Vietnamese Pizza Is Made With Rice Paper For Extra Crunchy Bites

Pizza is undoubtedly one of the most popular dishes in the world, and every culture has its own tasty twist. While crust thickness and toppings vary from country to country, Vietnamese pizza might be the most creative take that you can easily recreate at home.

Vietnamese pizza, also known as bánh tráng nướng, is a popular street food originating in Dalat. Now, you'll find Vietnamese pizza stalls and brick-and-mortar eateries in Ho Chi Minh City and Hanoi as well. Especially popular as an afterschool snack or cheap meal for students, Vietnamese pizza uses rice paper as a light and crunchy foundation to top with a freshly beaten quail egg that serves as a tasty binder for your choice of numerous toppings and condiments. It's made to order, completely customizable, and comes together over a griddle or coal-fired grill in a matter of minutes.

The most common Vietnamese pizza toppings you'll find at street stalls around Vietnam include Frankfurt sausages, dried shrimp, processed cheese, pork or fish floss, diced chilies, cilantro, and diced green onions with hearty drizzles of mayo, Sriracha, or chili oil. However, Vietnamese pizza has become a viral global trend for home cooks and professional chefs who have contributed their own unique takes and tips.

Tips for making Vietnamese pizza at home

Rice paper is the perfect premade pizza crust that'll satisfy gluten-free diets and is ready to use with no preparation. While some recipes double up on rice paper sheets for a thicker crust, one sheet crisps up much more easily. If you use two rice paper sheets, you'll bind them by brushing the first sheet with water and quickly placing the second sheet on top, using tongs or a spatula to weigh down the sides so they don't curl before placing them over a grill or frying pan.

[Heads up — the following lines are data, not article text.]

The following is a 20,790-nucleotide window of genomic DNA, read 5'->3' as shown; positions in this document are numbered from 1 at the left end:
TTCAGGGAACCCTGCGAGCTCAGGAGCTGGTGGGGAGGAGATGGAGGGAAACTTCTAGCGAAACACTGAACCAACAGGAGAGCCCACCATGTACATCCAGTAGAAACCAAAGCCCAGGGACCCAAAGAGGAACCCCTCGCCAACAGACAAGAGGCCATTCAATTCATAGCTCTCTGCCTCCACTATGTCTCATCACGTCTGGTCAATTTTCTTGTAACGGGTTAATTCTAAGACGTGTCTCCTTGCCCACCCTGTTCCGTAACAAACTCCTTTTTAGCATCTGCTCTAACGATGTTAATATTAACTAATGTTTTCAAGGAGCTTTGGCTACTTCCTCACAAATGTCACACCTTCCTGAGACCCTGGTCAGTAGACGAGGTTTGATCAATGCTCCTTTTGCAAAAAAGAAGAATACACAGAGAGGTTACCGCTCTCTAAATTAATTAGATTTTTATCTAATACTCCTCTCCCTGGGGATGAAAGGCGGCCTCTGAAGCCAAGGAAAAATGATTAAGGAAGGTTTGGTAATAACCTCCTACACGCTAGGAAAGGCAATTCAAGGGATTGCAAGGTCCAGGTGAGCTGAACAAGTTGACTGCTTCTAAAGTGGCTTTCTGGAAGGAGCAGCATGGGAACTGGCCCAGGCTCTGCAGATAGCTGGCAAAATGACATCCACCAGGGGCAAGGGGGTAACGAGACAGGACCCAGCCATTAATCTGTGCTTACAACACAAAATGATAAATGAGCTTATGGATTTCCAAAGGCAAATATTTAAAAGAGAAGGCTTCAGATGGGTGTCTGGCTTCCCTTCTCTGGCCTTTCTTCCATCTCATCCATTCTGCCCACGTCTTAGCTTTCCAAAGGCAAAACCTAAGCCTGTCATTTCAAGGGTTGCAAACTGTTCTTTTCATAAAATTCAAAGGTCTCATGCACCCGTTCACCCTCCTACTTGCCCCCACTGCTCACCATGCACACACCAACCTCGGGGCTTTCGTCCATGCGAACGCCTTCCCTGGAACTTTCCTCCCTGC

In contrast, you can place a single sheet directly over a hot pan, and, in seconds, it'll crisp up and be ready for a drizzle of beaten egg, the weight of which will prevent the paper from curling. Some recipes recommend cracking an egg directly on top of the rice paper and beating it in the pan. Still, others add chili oil, soy sauce, and scallions along with the cracked egg for an even more flavorful base.

As a completely customizable dish, you can use any toppings you'd like. You could swap Frankfurt sausages and processed cheese for nduja sausage and freshly grated mozzarella. If Sriracha and chili oil are too spicy, you could use mayo and barbecue sauce with a sprinkling of shredded chicken or brisket and pickle rounds for a tangy, crunchy finish. For easier, cleaner eating, you could also fold the pizza like an omelet or taco while it's still hot.